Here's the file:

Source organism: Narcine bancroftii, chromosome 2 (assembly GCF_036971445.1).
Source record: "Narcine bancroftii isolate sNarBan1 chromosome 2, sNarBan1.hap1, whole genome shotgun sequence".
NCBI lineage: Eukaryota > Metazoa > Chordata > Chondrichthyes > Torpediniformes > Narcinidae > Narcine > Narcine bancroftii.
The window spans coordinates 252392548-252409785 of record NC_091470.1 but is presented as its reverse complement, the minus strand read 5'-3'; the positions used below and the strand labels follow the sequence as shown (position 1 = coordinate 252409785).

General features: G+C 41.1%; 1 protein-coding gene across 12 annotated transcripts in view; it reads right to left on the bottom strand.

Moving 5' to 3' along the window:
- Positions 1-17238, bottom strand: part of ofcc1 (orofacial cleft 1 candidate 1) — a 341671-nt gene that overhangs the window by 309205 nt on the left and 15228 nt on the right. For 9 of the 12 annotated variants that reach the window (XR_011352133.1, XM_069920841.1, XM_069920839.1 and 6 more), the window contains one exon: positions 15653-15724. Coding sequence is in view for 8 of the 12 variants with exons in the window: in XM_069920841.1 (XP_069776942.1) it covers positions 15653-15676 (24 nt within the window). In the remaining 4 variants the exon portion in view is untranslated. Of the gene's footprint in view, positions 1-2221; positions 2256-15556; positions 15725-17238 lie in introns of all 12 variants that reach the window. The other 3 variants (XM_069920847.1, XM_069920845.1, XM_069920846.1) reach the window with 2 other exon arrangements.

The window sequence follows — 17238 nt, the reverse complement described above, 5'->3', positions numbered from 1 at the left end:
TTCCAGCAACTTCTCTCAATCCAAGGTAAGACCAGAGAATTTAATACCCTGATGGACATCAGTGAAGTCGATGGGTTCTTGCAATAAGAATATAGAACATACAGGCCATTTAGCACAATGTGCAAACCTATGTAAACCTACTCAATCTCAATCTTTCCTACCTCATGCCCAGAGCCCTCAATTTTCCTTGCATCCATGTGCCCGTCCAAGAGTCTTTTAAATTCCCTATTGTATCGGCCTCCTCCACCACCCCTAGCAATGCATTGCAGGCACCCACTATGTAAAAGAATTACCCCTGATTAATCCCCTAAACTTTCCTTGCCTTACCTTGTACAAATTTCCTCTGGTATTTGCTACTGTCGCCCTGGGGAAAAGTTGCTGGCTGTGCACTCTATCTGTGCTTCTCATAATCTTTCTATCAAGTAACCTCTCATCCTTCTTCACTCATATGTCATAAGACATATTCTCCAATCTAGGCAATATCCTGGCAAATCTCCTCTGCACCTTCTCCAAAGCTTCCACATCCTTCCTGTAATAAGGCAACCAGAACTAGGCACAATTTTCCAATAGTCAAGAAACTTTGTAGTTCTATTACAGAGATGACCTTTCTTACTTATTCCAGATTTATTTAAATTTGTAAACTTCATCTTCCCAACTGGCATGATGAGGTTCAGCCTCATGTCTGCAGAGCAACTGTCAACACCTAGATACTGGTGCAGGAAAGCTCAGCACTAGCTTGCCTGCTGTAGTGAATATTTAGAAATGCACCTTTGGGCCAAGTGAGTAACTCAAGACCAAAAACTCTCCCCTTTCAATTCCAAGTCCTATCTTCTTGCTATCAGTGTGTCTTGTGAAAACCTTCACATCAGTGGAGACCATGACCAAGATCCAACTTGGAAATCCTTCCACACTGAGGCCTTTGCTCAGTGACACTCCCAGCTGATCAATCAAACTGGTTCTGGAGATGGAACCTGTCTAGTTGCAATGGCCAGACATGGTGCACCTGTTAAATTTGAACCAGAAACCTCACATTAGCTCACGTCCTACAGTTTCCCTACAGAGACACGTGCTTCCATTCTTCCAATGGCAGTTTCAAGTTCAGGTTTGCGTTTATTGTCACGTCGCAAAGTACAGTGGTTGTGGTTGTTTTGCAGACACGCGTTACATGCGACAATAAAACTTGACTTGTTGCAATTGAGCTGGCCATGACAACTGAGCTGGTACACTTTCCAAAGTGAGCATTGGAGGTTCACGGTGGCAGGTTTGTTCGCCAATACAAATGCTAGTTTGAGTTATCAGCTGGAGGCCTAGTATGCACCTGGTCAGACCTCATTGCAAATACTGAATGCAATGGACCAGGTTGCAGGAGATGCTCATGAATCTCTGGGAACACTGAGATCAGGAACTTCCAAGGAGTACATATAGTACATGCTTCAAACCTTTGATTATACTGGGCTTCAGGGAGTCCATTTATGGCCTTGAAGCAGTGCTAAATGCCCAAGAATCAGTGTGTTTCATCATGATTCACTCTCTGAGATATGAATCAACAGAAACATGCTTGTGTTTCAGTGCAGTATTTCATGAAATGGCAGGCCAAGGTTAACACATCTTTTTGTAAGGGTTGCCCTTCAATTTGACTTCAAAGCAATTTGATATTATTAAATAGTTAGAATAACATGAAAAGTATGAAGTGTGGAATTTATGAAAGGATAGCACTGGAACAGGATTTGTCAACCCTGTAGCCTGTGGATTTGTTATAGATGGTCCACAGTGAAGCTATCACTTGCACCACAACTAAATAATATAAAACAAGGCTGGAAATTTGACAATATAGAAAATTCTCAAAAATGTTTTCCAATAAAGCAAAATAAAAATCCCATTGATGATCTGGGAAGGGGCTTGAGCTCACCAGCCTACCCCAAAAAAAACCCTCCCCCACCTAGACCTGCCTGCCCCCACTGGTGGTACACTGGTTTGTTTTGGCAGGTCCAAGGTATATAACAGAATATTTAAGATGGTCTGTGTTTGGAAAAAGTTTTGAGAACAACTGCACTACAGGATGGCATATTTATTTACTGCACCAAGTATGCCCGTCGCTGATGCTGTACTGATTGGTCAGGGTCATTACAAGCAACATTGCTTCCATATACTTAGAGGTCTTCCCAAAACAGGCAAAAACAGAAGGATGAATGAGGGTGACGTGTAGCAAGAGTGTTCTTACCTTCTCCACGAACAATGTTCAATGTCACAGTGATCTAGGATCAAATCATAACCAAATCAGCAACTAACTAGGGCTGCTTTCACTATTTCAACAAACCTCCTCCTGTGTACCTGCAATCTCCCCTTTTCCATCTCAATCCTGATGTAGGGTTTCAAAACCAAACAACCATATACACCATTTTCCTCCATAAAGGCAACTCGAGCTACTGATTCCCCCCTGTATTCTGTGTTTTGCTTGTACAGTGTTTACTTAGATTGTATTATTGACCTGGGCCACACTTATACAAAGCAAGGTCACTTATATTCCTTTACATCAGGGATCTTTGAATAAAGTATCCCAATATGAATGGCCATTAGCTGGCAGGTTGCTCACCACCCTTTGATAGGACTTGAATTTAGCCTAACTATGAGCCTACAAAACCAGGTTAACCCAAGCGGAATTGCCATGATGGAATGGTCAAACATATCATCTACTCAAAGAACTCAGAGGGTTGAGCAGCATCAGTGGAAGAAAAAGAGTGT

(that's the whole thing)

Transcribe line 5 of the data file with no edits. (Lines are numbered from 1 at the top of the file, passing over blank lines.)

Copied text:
General features: G+C 41.1%; 1 protein-coding gene across 12 annotated transcripts in view; it reads right to left on the bottom strand.